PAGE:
Some neighbors say the current owner of the Richdale in Wenham should be granted a liquor license because somewhere to buy beer and wine is needed in the area, while others say they are concerned about the negative impact on their property values.
The Board of Selectmen last week heard the initial plans from Richdale owner Albert Abdelmalak about his application for the town's only package store license.
The license had been held by Wenham Tea House, but when the management changed and Henry's Fine Foods took over, owner John Keohane said he preferred a pouring license. So the Tea House license was changed from a package store license to a pouring license, with the approval of the Legislature and signature of the governor. That made the package store license available.
Three different businesses expressed interest in the license, but Richdale was the first to submit an application. Richdale's application was first considered in April, but that process has to be halted when it was discovered that the package store license was assigned only to the Tea House. When the Tea House was granted a pouring license, that opened up the town's only package store license to be assigned to a new location.
While Selectmen on Tuesday heard from neighbors both supportive of the package store license going to Richdale, and other with concerns, there's still one significant unanswered question - whether it is allowed by zoning.
Abdelmalak's attorney, Tom Truax of Salem, said that the property has been used for retail businesses for many years and there is nothing in the zoning that bars it from being used for a liquor store.
"That little mini-mall is zoned as a business area," he said, referring to the building that also houses Winfrey's.
Selectman Ken Whittaker said he wants to check on the zoning to confirm that liquor sales is an allowable use to "cover all our bases."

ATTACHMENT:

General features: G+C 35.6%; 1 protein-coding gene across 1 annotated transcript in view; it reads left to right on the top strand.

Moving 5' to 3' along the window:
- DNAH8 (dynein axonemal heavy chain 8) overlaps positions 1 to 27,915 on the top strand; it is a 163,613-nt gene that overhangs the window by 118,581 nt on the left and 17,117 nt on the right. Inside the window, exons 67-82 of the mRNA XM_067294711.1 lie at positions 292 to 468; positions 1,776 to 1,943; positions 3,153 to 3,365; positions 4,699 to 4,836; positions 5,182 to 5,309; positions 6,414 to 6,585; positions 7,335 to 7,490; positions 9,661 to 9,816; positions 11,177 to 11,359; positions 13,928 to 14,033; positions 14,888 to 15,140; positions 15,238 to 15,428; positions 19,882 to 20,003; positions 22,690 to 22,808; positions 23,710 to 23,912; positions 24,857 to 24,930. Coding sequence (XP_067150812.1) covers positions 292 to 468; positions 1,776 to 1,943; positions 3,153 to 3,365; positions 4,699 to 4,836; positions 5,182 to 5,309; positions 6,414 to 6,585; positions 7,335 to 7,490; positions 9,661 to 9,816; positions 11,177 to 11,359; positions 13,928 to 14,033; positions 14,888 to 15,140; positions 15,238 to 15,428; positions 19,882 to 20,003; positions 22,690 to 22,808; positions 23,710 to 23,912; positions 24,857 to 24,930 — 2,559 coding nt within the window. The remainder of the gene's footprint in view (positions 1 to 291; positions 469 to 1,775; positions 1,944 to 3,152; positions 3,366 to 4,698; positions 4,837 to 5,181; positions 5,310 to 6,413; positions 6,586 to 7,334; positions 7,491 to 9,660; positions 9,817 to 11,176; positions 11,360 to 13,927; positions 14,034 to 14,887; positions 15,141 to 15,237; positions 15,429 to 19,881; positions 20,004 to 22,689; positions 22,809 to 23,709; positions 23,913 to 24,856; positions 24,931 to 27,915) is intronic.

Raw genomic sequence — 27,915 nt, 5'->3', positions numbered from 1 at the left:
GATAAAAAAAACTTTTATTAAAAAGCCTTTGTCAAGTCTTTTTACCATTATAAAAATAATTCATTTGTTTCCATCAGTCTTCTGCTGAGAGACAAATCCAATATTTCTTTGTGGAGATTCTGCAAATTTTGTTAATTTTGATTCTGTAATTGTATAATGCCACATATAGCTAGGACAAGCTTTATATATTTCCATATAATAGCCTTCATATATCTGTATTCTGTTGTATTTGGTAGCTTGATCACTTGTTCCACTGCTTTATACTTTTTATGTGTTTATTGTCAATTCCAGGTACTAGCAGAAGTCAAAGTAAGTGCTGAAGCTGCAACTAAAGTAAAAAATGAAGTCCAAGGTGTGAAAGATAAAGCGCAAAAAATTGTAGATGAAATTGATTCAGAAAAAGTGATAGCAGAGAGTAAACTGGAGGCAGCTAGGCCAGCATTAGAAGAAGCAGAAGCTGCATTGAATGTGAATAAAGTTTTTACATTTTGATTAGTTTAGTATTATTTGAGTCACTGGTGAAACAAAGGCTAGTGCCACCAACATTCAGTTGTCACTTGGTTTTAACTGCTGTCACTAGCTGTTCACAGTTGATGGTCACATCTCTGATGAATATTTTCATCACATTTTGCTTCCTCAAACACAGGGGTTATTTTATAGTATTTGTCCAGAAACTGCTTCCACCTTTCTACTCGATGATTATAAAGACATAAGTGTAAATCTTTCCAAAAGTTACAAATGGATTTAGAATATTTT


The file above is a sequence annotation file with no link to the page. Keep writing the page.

The town also has a special attorney to advise it on the liquor license application, Mark Lanza of Concord. He encouraged Selectmen to look into whether zoning would allow liquor sales.
"It might not be as simple as we think it is," Lanza said.
The Board of Selectmen have until Jan. 31 to make a decision.
Some neighbors said the store has been cleaner and better run under Abdelmalak versus previous owner. Some said that he deserved the license to make sure the business remains viable.
"I don't see what the big deal is," said John Acciavatti, who lives up the street on Route 97.
He did not feel that beer and wine sale sat Richdale would negatively affect the area and feels the area is already well policed, well lit and Abdelmalak is on top of any issue that crop up.
But others, such as Paul Watson, said it will be harder to sell his home with a package store nearby. Watson lives next door on Maple Street.
"We feel we have the most at stake," he said.
Watson moved there 18 years ago an checked whether Richdale sold alcohol.
"That was a huge concern for us," he said.
Truax called the plan a "very modest proposal" where three fridge doors and a 24 square foot floor area would be devoted to beer and wine sales.
"It certainly isn't a Kappy's on anything like that," he said referring to the large store on Route 114 in Danvers and Peabody and on Route 1 in Malden.
While the legislation allows up to 200 square feet be dedicated to alcohol sales, Truax said Abdelmalak's proposal calls for 57 square feet of alcohol sales.
Truax said Abdelmalak has significant exp3erince running stores that sell alcohol. He worked for White Hen, and later Seven-11, after emigrating from Egypt.
"He knows how to run a convenience store well," he said.